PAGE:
The ten sports data start-ups taking part in the OpenActive Accelerator put on a mini demo day showing how far they have progressed over the last three months. They have been receiving support, advice and guidance from the Open Data Institute and Sport England on how to best utilise open data from sport and activity providers. The goal is to create apps and services that enable the public to participate in exercise more easily - one example is Sweat & Sound, which creates fitness experiences such as yoga sessions with live music in secret locations.
According to Chris Pett, head of delivery at the ODI, there has been a two-way exchange of insight and expertise. He said: “It really confirmed to us and changed our thinking about the value of positive feedback loops between data publishers and data users. Before the accelerator, we thought it might be quite important. Now it is absolutely central to our thinking.”
“Opening up the data could create more value for your business.”
Pett said that this is an ongoing process that will never really end. It starts with the board level and making the case to the executives that opening data could create more value for a business than if nobody else has it. Once that case has been made, there is a technical challenge as well. “A lot of the time, the third party in the relationship - the software platform provider where the data is hosted - needs to be brought along as well,” said Pett.
He went on to say that all three – the start-up, the platform provider and the leisure provider – need to be joined up around recognising the value and around adopting the open data standards that are required to make the data open.
“We’re building the data infrastructure needed to make it available to the commons.”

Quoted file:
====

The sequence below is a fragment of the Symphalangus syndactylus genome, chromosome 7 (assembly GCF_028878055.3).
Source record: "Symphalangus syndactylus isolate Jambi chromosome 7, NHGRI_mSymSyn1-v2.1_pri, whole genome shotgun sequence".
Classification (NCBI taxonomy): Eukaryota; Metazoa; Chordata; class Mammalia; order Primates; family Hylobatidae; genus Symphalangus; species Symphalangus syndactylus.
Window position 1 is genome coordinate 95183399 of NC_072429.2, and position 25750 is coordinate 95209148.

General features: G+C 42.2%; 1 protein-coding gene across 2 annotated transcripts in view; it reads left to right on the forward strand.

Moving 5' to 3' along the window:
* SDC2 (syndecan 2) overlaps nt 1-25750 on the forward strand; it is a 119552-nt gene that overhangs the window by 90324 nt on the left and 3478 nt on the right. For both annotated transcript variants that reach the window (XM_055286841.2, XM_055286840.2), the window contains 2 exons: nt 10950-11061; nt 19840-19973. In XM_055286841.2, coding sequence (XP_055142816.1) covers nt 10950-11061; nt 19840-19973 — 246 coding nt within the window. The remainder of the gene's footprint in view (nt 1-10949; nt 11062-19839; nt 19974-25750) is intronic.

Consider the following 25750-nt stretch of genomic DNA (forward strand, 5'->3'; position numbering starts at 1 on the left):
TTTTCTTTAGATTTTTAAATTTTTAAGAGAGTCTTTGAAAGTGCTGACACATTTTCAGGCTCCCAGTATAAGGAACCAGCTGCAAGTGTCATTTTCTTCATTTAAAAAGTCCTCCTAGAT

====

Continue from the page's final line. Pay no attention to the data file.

“A lot of the work that is not inside the accelerator, our team is doing at OpenActive is around creating a suite of standards, we think of that as data infrastructure. So building the data infrastructure that the sector needs and making it available to the commons to everybody can contribute to it and build on it,” he said.
The OpenActive Accelerator uses data from the OpenActive feed, which was launched in late 2015 as the result of social good, open data technology company imin partnering with London Sport and the ODI. Would the ODI be involved in open data initiatives in sectors other than sport? Pett confirmed this would be the case. He said that banking, health and social care, pharmaceuticals and retail are other areas the ODI is working in.
Returning to the topic of sports data, Pett wanted to correct an assumption that people might have, that it is all about the elite performance. He said that, in fact, it is about the rest of us. “There’s the assumption that data and sport is all about helping your football team to win more matches. That’s really interesting, but what we’re focused on is creating behaviour change at population level. That is a much more interesting challenge and also more valuable.”